The Scripps Howard National Spelling Bee was inaugurated in 1925 to help students master spelling, learn vocabulary, and improve their command of the English language. It is now a three-day event televised on ESPN with a $40,000 prize.
The National Spelling Bee uses the Merriam-Webster's dictionary as its official guide. The "Webster" of the title is the American lexicographer Noah Webster. A contemporary of George Washington and Benjamin Franklin, Webster started out life as a schoolteacher and then a lawyer. He was not successful at either profession.
What he did excel at was writing. He effectively communicated to Congress and the public the importance of education for the new United States. During his brief stint as a schoolteacher, Webster had been appalled at the lack of textbooks or educated teachers in the schools he visited. Furthermore, in the 18th century, spelling was a creative and subjective affair. None other than the erudite Thomas Jefferson was known to have spelled "knowledge" as "knolege". A unified country, thought Webster, ought to have unified spelling. His first proposal was to make American spelling phonetic. "Machine", for instance, would be spelled "Masheen." Not all his suggestions stuck, but some changes, such as "color" for "colour", still differentiate American from British English.
In 1783 Webster completed a popular school spelling book, commonly called the "blue-backed speller" due to its blue cover. This book helped create standardize spelling education throughout America. In 1828, he published the first edition of his full dictionary. By writing the first definitive American dictionary, Noah Webster created the American phenomenon of the Spelling Bee. It has remained a staple of American schools, providing both academic competition and entertainment.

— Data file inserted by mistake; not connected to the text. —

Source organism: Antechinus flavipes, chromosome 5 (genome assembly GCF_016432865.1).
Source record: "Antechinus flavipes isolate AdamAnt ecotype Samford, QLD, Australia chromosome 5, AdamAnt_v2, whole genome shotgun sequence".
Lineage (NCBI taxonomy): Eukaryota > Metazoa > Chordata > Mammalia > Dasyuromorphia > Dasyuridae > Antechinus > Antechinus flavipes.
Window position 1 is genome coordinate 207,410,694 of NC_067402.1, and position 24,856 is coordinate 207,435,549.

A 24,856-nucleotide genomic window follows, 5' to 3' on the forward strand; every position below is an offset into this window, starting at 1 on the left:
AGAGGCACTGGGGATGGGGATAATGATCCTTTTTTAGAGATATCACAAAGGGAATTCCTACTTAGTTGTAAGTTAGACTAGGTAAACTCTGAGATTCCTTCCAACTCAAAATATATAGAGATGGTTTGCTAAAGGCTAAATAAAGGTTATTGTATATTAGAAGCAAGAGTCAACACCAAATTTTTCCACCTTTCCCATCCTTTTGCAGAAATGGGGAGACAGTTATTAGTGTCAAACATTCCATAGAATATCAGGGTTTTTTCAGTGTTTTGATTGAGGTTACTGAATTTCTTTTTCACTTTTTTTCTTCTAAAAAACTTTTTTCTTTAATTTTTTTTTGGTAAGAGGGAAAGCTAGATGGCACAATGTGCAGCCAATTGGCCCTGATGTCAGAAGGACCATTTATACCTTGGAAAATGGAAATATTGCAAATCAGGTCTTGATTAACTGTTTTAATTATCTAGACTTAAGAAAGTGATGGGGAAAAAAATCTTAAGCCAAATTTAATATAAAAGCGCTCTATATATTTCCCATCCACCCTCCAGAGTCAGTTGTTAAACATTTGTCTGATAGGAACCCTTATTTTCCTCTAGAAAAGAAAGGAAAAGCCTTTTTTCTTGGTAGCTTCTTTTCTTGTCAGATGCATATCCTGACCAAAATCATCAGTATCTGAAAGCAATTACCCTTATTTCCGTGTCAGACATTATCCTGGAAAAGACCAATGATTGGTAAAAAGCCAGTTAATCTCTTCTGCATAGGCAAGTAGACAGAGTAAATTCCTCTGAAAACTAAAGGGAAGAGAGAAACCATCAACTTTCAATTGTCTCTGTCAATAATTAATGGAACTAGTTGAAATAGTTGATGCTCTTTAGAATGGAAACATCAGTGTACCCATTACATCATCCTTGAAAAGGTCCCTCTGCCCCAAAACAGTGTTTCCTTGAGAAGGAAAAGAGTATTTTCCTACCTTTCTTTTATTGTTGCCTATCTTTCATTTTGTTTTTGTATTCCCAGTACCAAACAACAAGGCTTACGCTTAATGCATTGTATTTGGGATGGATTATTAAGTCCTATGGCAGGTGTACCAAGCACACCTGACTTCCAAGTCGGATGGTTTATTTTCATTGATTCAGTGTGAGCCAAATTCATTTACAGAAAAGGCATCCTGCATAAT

On Thursday January 31st at 3:20, JHCA held its 4th annual Spelling Bee. Paschall McDaniel (7th grade) out-spelled 2nd place contestant Winston Ochs (4th grade) by correctly spelling the words "miscreant" and "diabolical." Paschall will now compete at the Wyoming State Spelling Bee in late March for a chance to go to the National Spelling Bee from June 28th-30th.
Nondiscrimination Policy: Jackson Hole Classical Academy admits students of any gender, race, color, and national or ethnic origin to all the rights, privileges, programs and activities generally accorded or made available to students. Jackson Hole Classical Academy does not discriminate on the basis of gender, race, color, national or ethnic origin in the administration of its educational policies, admissions policies, tuition assistance, athletic, arts or other school administrated programs.